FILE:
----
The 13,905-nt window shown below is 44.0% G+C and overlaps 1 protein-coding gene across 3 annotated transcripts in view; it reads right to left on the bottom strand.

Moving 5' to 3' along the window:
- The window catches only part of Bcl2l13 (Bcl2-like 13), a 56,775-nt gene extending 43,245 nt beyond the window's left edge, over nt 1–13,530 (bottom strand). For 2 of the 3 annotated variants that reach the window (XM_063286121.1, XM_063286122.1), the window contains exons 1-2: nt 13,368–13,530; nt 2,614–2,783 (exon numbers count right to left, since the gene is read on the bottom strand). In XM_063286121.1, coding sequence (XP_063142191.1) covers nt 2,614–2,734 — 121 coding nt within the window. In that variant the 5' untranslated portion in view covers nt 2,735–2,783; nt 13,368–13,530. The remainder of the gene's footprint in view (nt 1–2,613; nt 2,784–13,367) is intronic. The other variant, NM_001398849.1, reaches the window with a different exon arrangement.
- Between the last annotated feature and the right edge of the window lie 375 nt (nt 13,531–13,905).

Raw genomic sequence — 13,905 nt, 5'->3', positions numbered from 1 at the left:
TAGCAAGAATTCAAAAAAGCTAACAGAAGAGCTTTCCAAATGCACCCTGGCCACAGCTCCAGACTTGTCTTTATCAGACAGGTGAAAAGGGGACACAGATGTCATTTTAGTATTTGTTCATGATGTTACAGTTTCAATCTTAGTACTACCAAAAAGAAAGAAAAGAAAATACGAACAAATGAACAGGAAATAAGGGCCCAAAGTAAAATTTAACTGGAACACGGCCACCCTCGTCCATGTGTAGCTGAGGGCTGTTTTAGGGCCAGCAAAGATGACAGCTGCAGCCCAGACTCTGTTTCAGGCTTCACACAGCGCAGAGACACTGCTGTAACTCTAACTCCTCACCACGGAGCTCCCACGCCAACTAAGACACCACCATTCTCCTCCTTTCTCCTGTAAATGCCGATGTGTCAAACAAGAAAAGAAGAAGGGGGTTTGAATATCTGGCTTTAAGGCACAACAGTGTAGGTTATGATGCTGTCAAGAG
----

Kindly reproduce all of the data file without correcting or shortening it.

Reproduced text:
The 13,905-nt window shown below is 44.0% G+C and overlaps 1 protein-coding gene across 3 annotated transcripts in view; it reads right to left on the bottom strand.

Moving 5' to 3' along the window:
- The window catches only part of Bcl2l13 (Bcl2-like 13), a 56,775-nt gene extending 43,245 nt beyond the window's left edge, over nt 1–13,530 (bottom strand). For 2 of the 3 annotated variants that reach the window (XM_063286121.1, XM_063286122.1), the window contains exons 1-2: nt 13,368–13,530; nt 2,614–2,783 (exon numbers count right to left, since the gene is read on the bottom strand). In XM_063286121.1, coding sequence (XP_063142191.1) covers nt 2,614–2,734 — 121 coding nt within the window. In that variant the 5' untranslated portion in view covers nt 2,735–2,783; nt 13,368–13,530. The remainder of the gene's footprint in view (nt 1–2,613; nt 2,784–13,367) is intronic. The other variant, NM_001398849.1, reaches the window with a different exon arrangement.
- Between the last annotated feature and the right edge of the window lie 375 nt (nt 13,531–13,905).

Raw genomic sequence — 13,905 nt, 5'->3', positions numbered from 1 at the left:
TAGCAAGAATTCAAAAAAGCTAACAGAAGAGCTTTCCAAATGCACCCTGGCCACAGCTCCAGACTTGTCTTTATCAGACAGGTGAAAAGGGGACACAGATGTCATTTTAGTATTTGTTCATGATGTTACAGTTTCAATCTTAGTACTACCAAAAAGAAAGAAAAGAAAATACGAACAAATGAACAGGAAATAAGGGCCCAAAGTAAAATTTAACTGGAACACGGCCACCCTCGTCCATGTGTAGCTGAGGGCTGTTTTAGGGCCAGCAAAGATGACAGCTGCAGCCCAGACTCTGTTTCAGGCTTCACACAGCGCAGAGACACTGCTGTAACTCTAACTCCTCACCACGGAGCTCCCACGCCAACTAAGACACCACCATTCTCCTCCTTTCTCCTGTAAATGCCGATGTGTCAAACAAGAAAAGAAGAAGGGGGTTTGAATATCTGGCTTTAAGGCACAACAGTGTAGGTTATGATGCTGTCAAGAG